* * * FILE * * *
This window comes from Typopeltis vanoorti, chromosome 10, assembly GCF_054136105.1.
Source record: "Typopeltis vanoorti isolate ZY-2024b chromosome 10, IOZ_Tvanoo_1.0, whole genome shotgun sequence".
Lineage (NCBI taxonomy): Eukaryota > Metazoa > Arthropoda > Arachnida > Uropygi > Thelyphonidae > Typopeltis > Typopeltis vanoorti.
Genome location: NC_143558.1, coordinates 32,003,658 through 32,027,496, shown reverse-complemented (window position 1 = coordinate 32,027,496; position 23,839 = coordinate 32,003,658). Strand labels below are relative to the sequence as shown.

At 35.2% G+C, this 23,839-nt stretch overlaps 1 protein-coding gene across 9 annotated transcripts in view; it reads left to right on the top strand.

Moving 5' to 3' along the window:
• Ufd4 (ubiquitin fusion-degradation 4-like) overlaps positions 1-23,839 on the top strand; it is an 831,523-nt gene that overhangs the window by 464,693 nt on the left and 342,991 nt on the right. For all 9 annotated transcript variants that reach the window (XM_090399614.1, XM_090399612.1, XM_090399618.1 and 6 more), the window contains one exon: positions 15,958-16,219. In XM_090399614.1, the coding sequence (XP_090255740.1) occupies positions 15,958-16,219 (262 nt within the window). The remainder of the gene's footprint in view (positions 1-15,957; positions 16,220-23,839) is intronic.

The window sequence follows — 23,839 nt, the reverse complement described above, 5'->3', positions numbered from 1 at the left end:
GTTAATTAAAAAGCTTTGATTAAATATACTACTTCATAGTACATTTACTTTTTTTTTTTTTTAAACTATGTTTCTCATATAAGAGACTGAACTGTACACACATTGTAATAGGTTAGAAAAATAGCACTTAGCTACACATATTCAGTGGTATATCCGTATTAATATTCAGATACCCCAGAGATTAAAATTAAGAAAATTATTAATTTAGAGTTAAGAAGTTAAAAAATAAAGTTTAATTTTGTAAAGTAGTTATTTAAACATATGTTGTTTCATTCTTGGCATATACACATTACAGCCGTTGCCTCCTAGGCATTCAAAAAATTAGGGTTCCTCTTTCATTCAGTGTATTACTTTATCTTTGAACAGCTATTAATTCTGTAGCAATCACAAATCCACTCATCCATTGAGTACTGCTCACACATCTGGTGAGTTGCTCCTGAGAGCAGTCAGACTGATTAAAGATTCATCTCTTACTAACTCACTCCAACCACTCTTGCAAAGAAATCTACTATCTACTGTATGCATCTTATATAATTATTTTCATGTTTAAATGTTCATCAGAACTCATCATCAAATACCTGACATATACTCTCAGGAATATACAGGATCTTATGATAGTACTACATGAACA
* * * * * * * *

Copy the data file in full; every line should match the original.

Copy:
This window comes from Typopeltis vanoorti, chromosome 10, assembly GCF_054136105.1.
Source record: "Typopeltis vanoorti isolate ZY-2024b chromosome 10, IOZ_Tvanoo_1.0, whole genome shotgun sequence".
Lineage (NCBI taxonomy): Eukaryota > Metazoa > Arthropoda > Arachnida > Uropygi > Thelyphonidae > Typopeltis > Typopeltis vanoorti.
Genome location: NC_143558.1, coordinates 32,003,658 through 32,027,496, shown reverse-complemented (window position 1 = coordinate 32,027,496; position 23,839 = coordinate 32,003,658). Strand labels below are relative to the sequence as shown.

At 35.2% G+C, this 23,839-nt stretch overlaps 1 protein-coding gene across 9 annotated transcripts in view; it reads left to right on the top strand.

Moving 5' to 3' along the window:
• Ufd4 (ubiquitin fusion-degradation 4-like) overlaps positions 1-23,839 on the top strand; it is an 831,523-nt gene that overhangs the window by 464,693 nt on the left and 342,991 nt on the right. For all 9 annotated transcript variants that reach the window (XM_090399614.1, XM_090399612.1, XM_090399618.1 and 6 more), the window contains one exon: positions 15,958-16,219. In XM_090399614.1, the coding sequence (XP_090255740.1) occupies positions 15,958-16,219 (262 nt within the window). The remainder of the gene's footprint in view (positions 1-15,957; positions 16,220-23,839) is intronic.

The window sequence follows — 23,839 nt, the reverse complement described above, 5'->3', positions numbered from 1 at the left end:
GTTAATTAAAAAGCTTTGATTAAATATACTACTTCATAGTACATTTACTTTTTTTTTTTTTTAAACTATGTTTCTCATATAAGAGACTGAACTGTACACACATTGTAATAGGTTAGAAAAATAGCACTTAGCTACACATATTCAGTGGTATATCCGTATTAATATTCAGATACCCCAGAGATTAAAATTAAGAAAATTATTAATTTAGAGTTAAGAAGTTAAAAAATAAAGTTTAATTTTGTAAAGTAGTTATTTAAACATATGTTGTTTCATTCTTGGCATATACACATTACAGCCGTTGCCTCCTAGGCATTCAAAAAATTAGGGTTCCTCTTTCATTCAGTGTATTACTTTATCTTTGAACAGCTATTAATTCTGTAGCAATCACAAATCCACTCATCCATTGAGTACTGCTCACACATCTGGTGAGTTGCTCCTGAGAGCAGTCAGACTGATTAAAGATTCATCTCTTACTAACTCACTCCAACCACTCTTGCAAAGAAATCTACTATCTACTGTATGCATCTTATATAATTATTTTCATGTTTAAATGTTCATCAGAACTCATCATCAAATACCTGACATATACTCTCAGGAATATACAGGATCTTATGATAGTACTACATGAACA